When Brandon Jackson ‘13 lived there last year, he and his housemates hosted seven groups of Surfers from Germany, China, Poland, and Russia as well as within the US. One girl visiting from Asheville, North Carolina, came to New Haven to undergo month-long treatment for Lyme disease, and the housemates offered to let her stay for an extended period of time. The first night she was in the house, she figured out how to fix their house’s fireplace, which had been broken for years. She also offered to pay some money for the utilities bill.
There’s an unspoken code of ethics among Surfers, Jackson said. Many offer to help out around the house or contribute to the household in any way they can. People know and respect the etiquette. “If not, it quickly escalates into an uncomfortable situation,” he said. But the code differs by country. Like Song, Jackson took a year off from Yale, in his case after sophomore year. He has Surfed about fifty times in his travels around Europe and the United States. None of his hosts asked him to cook or clean in the European countries he stayed in. “When I was traveling, I was treated like a prince,” he said.
Jackson lives on campus this year in Calhoun and plans to host travelers in his single this year. He said he would give up his bed and spend the night somewhere else. He said he hosts Couch Surfers because the happiness he gains from it never diminishes, even as he brings in more and more people. Each experience seems brand new.
The New Haven Couch Surfing community gets together once in a while—they had three or four meetups last spring. People connect through the online Yale/New Haven group on the Couch Surfing website, which consists mostly of Yale students and alumni. When I browse the site’s accompanying discussion board, I find a wide variety of requests. A Yale couple from Ohio, “Mike and Jing,” are looking for someone to move into a house a one-minute walk away from New Haven’s beach on the Long Island Sound. In July, a user named Dessi sent out a message asking for participants in “Tuesday Trivia.” Shawn and Molly Persinger advertised a musical event: “PRESTER JOHN: Live House Concert.” A man named Torsten asked the board where he could find 0.0 strength colored contact lenses near New Haven. The nature of the community allows them to ask for almost anything and they seem to expect their requests, no matter how peculiar, to be answered. In addition to connecting travelers in person, Couch Surfing has established a culture of expectation and reward, of communal exchange.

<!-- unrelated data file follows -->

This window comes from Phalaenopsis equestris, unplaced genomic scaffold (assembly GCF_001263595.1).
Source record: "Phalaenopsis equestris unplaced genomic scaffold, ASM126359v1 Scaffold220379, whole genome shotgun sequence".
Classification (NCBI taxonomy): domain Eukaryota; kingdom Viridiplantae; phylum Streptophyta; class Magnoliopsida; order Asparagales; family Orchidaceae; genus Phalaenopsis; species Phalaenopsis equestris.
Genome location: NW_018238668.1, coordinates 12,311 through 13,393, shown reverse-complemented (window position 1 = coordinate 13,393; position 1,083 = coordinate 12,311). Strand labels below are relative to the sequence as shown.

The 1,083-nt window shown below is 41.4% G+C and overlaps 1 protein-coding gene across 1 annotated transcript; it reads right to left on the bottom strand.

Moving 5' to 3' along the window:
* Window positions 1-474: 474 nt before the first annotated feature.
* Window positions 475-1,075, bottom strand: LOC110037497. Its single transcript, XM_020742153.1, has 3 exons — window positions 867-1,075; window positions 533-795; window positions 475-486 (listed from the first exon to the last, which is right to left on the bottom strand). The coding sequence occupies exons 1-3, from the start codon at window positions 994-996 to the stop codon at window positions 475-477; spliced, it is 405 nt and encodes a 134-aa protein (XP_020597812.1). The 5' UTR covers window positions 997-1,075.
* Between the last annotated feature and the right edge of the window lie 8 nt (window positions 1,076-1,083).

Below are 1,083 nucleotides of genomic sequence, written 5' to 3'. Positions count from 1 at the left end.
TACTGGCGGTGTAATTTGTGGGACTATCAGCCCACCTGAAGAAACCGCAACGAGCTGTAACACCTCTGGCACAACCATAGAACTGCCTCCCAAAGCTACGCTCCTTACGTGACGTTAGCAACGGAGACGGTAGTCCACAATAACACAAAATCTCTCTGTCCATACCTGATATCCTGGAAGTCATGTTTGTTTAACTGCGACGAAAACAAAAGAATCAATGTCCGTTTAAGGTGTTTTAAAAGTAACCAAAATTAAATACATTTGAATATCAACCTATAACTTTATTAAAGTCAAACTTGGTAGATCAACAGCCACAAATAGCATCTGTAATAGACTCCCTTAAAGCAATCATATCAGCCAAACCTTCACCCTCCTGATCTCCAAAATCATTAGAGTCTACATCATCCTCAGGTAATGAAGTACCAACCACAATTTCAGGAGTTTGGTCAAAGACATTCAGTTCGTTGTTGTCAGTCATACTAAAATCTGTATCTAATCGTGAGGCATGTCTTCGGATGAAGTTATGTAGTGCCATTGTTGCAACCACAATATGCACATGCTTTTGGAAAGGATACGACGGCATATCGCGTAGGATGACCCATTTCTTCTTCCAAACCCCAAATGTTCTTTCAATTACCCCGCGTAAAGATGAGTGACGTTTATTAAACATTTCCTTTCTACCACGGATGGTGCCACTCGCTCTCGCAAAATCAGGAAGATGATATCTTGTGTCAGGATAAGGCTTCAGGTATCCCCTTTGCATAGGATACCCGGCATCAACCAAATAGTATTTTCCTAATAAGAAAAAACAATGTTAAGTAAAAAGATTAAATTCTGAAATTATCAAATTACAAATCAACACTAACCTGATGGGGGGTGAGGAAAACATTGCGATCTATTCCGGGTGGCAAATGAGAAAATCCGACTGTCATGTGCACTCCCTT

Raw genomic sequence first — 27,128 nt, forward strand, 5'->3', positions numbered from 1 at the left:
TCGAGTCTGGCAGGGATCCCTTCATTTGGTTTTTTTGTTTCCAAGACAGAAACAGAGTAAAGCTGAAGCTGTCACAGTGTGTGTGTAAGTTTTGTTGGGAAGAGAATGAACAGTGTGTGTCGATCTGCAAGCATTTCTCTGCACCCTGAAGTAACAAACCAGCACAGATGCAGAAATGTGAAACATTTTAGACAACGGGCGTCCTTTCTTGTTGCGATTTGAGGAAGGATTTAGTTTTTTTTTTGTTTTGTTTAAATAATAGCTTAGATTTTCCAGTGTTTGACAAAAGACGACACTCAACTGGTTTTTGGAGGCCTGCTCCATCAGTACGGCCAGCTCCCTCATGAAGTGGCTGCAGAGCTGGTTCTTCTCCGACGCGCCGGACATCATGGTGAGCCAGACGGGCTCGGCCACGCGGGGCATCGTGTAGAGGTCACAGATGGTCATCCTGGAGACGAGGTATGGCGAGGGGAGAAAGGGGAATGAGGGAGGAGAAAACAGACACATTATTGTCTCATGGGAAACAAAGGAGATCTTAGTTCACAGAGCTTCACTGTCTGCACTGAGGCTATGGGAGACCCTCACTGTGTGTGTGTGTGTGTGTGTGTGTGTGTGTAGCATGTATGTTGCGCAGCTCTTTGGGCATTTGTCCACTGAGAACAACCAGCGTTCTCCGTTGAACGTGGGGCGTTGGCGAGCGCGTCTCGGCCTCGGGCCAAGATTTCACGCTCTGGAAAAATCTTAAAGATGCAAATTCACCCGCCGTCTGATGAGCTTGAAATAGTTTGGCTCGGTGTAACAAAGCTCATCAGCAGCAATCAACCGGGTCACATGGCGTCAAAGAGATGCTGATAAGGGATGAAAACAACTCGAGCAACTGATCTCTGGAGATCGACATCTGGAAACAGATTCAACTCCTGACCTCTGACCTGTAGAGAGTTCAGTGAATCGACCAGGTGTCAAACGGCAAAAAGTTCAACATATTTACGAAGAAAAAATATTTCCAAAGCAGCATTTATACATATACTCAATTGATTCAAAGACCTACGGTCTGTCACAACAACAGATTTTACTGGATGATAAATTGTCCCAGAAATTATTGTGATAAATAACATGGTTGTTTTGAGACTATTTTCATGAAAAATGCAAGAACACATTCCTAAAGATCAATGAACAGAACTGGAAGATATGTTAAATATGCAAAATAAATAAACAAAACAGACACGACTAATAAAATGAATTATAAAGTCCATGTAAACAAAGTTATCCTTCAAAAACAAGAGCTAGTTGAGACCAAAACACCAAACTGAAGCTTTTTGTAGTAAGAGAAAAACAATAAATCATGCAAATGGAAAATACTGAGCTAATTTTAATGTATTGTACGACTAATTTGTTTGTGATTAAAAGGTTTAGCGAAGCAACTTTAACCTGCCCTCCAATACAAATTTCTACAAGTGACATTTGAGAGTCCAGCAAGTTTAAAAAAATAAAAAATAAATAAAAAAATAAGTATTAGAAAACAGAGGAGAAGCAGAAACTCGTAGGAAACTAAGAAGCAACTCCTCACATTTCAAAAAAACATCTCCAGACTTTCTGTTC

Most Couch Surfers that stay with hosts from the Yale/New Haven group are students. Jeeva John, a fourth year medical student at the University of Glasgow, traveled from Scotland to New Haven to work with a Yale neurologist for five weeks last summer. She met up with Song a few times in New Haven and the two travelled together to visit Boston. John said taking a trip with a stranger “was sort of a leap of faith I guess, but it made the whole experience less lonely, more interesting.”
The intimacy that results from Couch Surfing is singular. “There’s an immediacy to the relationships formed through Couch Surfing,” said Hans Schoenburg ’10, who has been hosting since his senior year at Yale, when he lived at 216 Dwight. “It’s not like ‘break the ice,’ it’s ‘go straight to the heart.” He still regularly hosts travelers in his New Haven home.
Song sometimes feels awkward around her Surfers when she first meets them, but that discomfort soon wears off. The intensity of Couch Surfing relationships is exciting to her. “People can be interesting in little bits—you get little tastes of people,” she said. She has had conversations with her Surfers about her problems, her relationships, her anxieties, ones that she wouldn’t have with her closest friends.
Clément Casse, a student from France studying for a master’s in economics, stayed with Song for ten days last summer, and they took a spontaneous trip to Niagara Falls together. Couch Surfers often act at the spur of the moment, milking the personal connections they make. The interactions mirror Rifkin’s vision of a tighter-knit planet made up of transitory relationships between strangers.
The current residents of 216 Dwight — six juniors who moved in this fall — have not hosted any Surfers yet. They plan to have a house meeting to discuss the possibility at the end of this semester, after they get used to living together. Sebastian Monzon ’14 said he is excited at the prospect of meeting new people from interesting places. He likes the idea of the network, of bringing people together and sharing stories, but he is also a little tentative about the responsibility hosting entails.
Although technically he is bringing visitors into the Yale bubble by hosting Couch Surfers, Jackson said his experiences also help him step outside of the stress and pressure that comes with being an undergraduate at the university.
Once he hosted a man from southwest China who was “giddy” to be touring Yale’s campus. Jackson returned to his room one night, overloaded with homework and activities, and vented about it to his new housemate. He said the man ordered him to stop working and to have tea with him instead, snapping him out of his anger and giving him a better perspective on his situation.
Song also indicated that part of Couch Surfing is almost therapeutic. Going away for a year balanced her, gave her perspective, prepared her to return to college. By bringing strangers into her home, she keeps her hand outstretched to the world that brought her in.